Strengthen the Hunting Act 2004
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The existing Hunting Act (2004) in England and Wales needs strengthening and reform to ensure British wildlife is fully protected from the mass hunting with hounds that still prevails in 2020, 15 years after the ban came in to place.
The 2018 hunting season alone saw 550 reports of illegal hunting, though these figures only represent known incidents. However, hard evidence is much more available, hundreds of videos are shared on social media that illustrate the mass scale of which this illegal sport continues to thrive in rural communities. Native mammals, such as badger, various deer species, and particularly red foxes, are actively chased to exhaustion and eventually torn apart by huge numbers of hounds at a time, all under the guise of trail hunting, which is legal. In reality, hunt organisers lay routes deliberately close to where foxes are known to reside, meaning they quickly become the subject of a hunt.
Furthermore, the manner in which fox hunting is outlawed is fundamentally flawed. The Act states that a person commits an offence if he hunts a wild mammal with a dog “Unless his hunting is exempt.” Here lies one of the many flaws of the Hunting Act, for it lists a total of nine reasons a hunt may flout the general ban. One of the more commonly invoked exemptions maintains that it is legal to hunt foxes if they pose a danger to livestock, game, crops or fisheries. This remains nothing more than a smokescreen to defy the ban. Not to mention, these activities take place in a rural setting, which, combined with an under-resourced and over-worked police force, means enforcement and monitoring is ultimately impossible, rendering the existing act weak and evidently riddled with loopholes.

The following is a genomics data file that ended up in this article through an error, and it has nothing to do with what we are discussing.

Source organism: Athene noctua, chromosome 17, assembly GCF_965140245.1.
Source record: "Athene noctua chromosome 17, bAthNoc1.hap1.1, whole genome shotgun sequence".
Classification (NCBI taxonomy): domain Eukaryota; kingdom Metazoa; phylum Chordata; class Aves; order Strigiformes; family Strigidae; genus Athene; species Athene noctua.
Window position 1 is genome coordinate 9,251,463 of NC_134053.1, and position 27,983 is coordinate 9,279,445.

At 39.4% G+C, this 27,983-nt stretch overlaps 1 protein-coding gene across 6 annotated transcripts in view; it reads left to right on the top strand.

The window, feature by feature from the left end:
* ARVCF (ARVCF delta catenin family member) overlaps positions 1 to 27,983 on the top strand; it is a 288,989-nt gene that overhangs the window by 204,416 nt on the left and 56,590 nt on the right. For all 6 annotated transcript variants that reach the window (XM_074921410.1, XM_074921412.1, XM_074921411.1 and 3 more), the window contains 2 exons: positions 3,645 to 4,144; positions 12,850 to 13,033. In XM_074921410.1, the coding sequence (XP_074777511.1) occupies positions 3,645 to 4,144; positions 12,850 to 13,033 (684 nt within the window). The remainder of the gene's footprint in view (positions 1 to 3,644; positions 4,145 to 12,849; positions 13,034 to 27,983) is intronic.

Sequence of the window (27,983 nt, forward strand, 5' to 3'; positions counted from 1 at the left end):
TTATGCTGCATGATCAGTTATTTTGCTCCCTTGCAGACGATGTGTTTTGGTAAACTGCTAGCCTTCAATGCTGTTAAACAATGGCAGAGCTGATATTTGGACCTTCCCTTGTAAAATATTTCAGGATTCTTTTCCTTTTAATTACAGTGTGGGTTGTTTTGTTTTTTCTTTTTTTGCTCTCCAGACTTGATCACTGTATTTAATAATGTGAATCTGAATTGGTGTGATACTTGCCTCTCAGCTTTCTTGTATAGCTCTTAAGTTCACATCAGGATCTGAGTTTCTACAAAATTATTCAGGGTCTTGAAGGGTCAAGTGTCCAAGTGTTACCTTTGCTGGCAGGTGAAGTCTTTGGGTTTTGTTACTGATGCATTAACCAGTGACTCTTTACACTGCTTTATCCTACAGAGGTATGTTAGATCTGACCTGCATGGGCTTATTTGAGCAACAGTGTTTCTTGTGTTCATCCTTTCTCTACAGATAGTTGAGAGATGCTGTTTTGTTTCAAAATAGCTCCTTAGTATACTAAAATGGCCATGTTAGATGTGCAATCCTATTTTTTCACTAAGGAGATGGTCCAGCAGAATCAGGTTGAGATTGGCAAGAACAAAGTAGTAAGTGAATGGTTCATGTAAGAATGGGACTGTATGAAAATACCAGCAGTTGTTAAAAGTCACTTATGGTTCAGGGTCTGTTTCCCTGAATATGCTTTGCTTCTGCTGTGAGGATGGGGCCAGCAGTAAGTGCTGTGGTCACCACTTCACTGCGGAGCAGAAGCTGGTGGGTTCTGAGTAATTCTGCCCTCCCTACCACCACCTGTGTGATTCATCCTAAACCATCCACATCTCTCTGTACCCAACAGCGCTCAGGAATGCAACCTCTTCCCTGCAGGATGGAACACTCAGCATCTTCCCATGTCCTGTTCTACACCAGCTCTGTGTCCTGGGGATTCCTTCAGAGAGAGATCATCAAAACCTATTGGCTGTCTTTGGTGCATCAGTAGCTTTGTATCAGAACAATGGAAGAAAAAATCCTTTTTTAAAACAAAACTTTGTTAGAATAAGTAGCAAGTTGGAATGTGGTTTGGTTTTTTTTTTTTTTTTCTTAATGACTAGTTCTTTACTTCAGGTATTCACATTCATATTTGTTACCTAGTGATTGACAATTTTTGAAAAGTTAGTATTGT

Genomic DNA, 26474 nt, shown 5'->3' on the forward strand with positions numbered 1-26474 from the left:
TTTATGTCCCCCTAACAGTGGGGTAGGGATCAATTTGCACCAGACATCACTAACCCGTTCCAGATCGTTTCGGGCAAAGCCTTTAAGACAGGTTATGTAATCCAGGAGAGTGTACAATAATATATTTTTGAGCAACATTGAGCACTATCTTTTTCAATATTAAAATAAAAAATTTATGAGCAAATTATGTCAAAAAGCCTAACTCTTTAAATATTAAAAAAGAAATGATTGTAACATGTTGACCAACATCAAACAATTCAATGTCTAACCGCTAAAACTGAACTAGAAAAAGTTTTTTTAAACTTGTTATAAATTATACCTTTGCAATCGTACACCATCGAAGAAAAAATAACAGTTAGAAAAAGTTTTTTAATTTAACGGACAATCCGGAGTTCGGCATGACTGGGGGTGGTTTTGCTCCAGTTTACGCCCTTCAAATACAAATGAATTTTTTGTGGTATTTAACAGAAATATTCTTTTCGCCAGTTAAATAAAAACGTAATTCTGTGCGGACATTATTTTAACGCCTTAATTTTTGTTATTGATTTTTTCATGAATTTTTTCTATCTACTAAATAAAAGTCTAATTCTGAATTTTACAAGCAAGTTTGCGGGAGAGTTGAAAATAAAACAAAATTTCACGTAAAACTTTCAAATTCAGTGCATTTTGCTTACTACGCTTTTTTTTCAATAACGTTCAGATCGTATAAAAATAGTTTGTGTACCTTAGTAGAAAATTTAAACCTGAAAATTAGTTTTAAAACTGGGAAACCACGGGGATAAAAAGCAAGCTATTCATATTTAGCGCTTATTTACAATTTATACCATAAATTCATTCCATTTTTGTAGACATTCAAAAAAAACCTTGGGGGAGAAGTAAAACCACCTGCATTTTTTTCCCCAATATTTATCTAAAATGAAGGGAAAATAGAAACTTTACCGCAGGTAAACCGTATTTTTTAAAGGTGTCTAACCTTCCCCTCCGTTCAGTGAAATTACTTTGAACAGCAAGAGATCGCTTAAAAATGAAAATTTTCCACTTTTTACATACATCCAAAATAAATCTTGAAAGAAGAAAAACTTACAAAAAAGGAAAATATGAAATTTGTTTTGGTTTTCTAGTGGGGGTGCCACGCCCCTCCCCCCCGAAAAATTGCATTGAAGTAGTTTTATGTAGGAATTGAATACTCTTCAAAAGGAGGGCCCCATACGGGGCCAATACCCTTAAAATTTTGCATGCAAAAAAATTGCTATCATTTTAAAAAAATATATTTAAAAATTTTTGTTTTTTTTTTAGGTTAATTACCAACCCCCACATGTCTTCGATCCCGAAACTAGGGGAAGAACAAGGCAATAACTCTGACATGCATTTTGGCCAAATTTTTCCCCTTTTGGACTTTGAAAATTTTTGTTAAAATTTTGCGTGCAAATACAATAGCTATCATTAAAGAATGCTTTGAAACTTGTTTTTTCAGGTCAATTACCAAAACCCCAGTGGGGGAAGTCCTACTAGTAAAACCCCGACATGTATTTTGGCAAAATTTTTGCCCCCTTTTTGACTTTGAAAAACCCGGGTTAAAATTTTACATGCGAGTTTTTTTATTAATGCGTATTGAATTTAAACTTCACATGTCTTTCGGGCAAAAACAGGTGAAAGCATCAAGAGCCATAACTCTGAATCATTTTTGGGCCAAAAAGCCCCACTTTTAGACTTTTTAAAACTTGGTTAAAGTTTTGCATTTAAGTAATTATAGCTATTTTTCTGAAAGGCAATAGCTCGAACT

Setting aside the barbarity of fox hunting, national Breeding Bird Survey’s suggests red fox numbers have declined by 41% since 1995. As a professional ecologist and environmental adviser to some of the UKs largest infrastructure, you do not need me to explain that this is a significant number. In Britain, the red fox is one of our last remaining iconic mammals and plays an essential role in the ecology of our landscape. Wolf, brown bear, and lynx, all once roamed our lands but were hunted to extinction, rendering many of our ecosystems now defunct and reliant on human management in their absence. For example, deer management costs the UK economy hundreds of millions of pounds a year. Strengthening the existing Hunting Act is now more critical than ever to protect the UKs red foxes and our other wildlife in the midst of a biodiversity crises.
This shameful and outdated tradition brings about unimaginable pain and torture to thousands of mammals across the UK. The existing Hunting Act is clearly not fit for purpose and is in desperate need of reform. A poll in 2017 found 85% of the British public want fox hunting prohibited. The Conservative Party's winning manifesto included pledges such as "delivering one of the best animal welfare policies in the world", claiming "animal cruelty has no place in a modern society", and pledged to end the import and export of trophy hunting on the grounds of it being "morally indefensible".
How can the British Government pledge to deliver the best animal welfare policies in the world whilst thousands of mammals in this very country are subject to the terrors of being chased to exhaustion and ripped apart by brawls of hounds in the name of sport? We are calling on the British Government to stand by their manifesto commitment to animal welfare and animal rights and significantly strengthen the Hunting Act 2004.
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